Trending Articles ...
Burgess Is on a Tear at Rip's Country Inn
Marshele Burgess is proprietor of Rip's Country Inn in Bowie, a business that's been around for more than 65 years. I write "business" because Rip's is really four concepts in one -- a restaurant, a bar, a deli, and a wine and spirits store. In a recent interview with the Beverage Journal, Burgess talked about the challenges of overseeing such a complex operation and living up to a decades-old legacy. "What makes Rip's special is indeed our size and the combination of things we offer," she said. "We have over 100 employees. So, it's a challenge keeping everyone happy and them doing what you want them to do."
Burgess continued, "The fact that it has been here so long at this location has been an asset. We've seen the area grow around us. We are right on 301, a mile south of Route 50, and right at the edge of 197. Those are all major arteries. We get a lot of customers from our area who are regulars, and then we get a lot who are traveling through our area. It's quite a customer base."
Rip's has remained a base for customers over the years by staying focused on pleasing the paying public. Burgess and her staff are constantly working on customer service. "On the liquor store side," she stated, "it's knowledge. I've worked hard at hiring people that have a lot of knowledge in the field. I have a liquor buyer, a wine buyer, and a beer buyer, and they all cross over. I'm very blessed to have employees who are so willing to share their knowledge with the customers and help them find products they want to try."
Burgess' first job out of college was working for a national retailer. But after a year in that sector, she went to work for the family business-- a wholesale food distributorship. Soon after, her parents bought Rip's Country Inn at a public auction. "The liquor store had been closed, so we had to start from scratch," she recalled. "Rip's was built in 1952 and was also a family-owned business. We've had it since the late '70s. We actually took over the restaurant before it went to public auction. And then, when it went to auction, we bought the whole she-bang."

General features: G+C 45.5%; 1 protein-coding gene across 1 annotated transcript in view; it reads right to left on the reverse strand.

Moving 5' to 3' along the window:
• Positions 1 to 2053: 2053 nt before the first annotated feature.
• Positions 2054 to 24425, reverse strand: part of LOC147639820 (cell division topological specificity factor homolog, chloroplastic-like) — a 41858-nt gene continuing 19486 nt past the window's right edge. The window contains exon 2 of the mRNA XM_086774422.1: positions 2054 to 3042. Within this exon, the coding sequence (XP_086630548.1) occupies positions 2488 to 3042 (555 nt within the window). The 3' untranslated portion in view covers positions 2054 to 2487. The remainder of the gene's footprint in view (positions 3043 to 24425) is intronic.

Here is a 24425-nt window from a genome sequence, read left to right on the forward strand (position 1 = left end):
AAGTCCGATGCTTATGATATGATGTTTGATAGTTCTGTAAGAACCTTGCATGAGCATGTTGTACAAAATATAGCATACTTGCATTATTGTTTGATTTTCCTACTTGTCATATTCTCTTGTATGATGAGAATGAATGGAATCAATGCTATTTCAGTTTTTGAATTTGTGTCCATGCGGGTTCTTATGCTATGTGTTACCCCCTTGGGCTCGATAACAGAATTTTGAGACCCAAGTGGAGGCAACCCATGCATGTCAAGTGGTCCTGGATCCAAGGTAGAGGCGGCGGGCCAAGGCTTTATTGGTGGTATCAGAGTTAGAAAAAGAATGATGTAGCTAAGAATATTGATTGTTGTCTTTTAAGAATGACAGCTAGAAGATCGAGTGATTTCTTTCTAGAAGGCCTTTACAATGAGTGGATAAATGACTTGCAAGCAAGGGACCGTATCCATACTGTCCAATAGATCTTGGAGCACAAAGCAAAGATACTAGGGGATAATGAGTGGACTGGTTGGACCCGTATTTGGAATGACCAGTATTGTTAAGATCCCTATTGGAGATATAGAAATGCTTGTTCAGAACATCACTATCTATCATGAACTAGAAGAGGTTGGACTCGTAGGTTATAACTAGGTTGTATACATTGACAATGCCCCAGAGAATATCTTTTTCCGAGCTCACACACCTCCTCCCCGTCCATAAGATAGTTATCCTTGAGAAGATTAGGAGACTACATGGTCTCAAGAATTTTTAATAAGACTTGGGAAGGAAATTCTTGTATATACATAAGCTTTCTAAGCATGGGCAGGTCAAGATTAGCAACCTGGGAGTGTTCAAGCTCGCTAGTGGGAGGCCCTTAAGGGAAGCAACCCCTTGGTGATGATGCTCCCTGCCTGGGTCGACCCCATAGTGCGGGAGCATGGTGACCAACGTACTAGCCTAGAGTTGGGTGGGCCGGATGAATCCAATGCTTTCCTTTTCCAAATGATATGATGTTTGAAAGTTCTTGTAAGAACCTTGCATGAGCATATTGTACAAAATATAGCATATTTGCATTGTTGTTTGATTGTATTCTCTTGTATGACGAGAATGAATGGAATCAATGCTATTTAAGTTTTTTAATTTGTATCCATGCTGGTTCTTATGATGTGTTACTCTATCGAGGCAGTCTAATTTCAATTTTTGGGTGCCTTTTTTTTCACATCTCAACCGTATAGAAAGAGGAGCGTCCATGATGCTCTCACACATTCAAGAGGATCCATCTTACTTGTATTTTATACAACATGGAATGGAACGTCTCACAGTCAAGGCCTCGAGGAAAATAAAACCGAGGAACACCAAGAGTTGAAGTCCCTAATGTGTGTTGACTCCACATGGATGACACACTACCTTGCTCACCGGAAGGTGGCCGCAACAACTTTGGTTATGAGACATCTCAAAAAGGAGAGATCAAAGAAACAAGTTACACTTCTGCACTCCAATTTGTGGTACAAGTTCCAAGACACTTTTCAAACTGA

Her father was friends with the founder, Rip, whose real name was Armstead. When Armstead played baseball as a young man, he would slide into the bases and often rip his pants, hence the nickname. Burgess learned a lot from her dad and gradually took the reins. Over the years, she's had to adapt to a changing playing field in the state, the county, and the town. "Running a business these days is more challenging with all of the new laws imposed on us," she lamented. "It keeps me and my staff quite busy making sure we're up on all of the regulations, that we're paying everybody right, that we're not breaking any of the new liquor laws. With the restaurant, there's the new Styrofoam law. Even straws may eventually become an issue."
Burgess credits her affiliation with the Maryland State Licensed Beverage Association (MSLBA) with helping her navigate the often choppy legislative waters. "MSLBA is this great resource to go to and ask, 'OK, where are we on this law? How does it affect me? How do I make sure I'm doing everything I'm supposed to be doing?'' With the new Sick Leave Act that got put in a little over a year ago, if we hadn't had MSLBA to help us through that, I wouldn't have nearly as much confidence that I'm doing everything correct by the law. The association gets our plans across to the legislators. To have your voice heard? That's a great thing."
And being friends with so many MSLBA members, it's only reinforced her beliefs on what it takes to be successful in this business. When asked what advice she'd have for any new owners or operators reading this, she was quick to reply. "You're in for a lot of hard work," she said. " It's all-encompassing of your life. I've raised children, and my husband and I work here together. And it didn't dawn on me how much our children have absorbed what we do until one day when we were sitting in the restaurant, my daughter who was eight years old at the time said, 'Mom, you have to talk to that busboy who's touching the silverware! He can't touch the silverware before he puts it down on the table!' And I'm thinking, 'You're eight?' So, yes, when you make that choice to become a business owner, you make that choice for the whole family!"
Click Here to check out the article as it appeared in The Journal.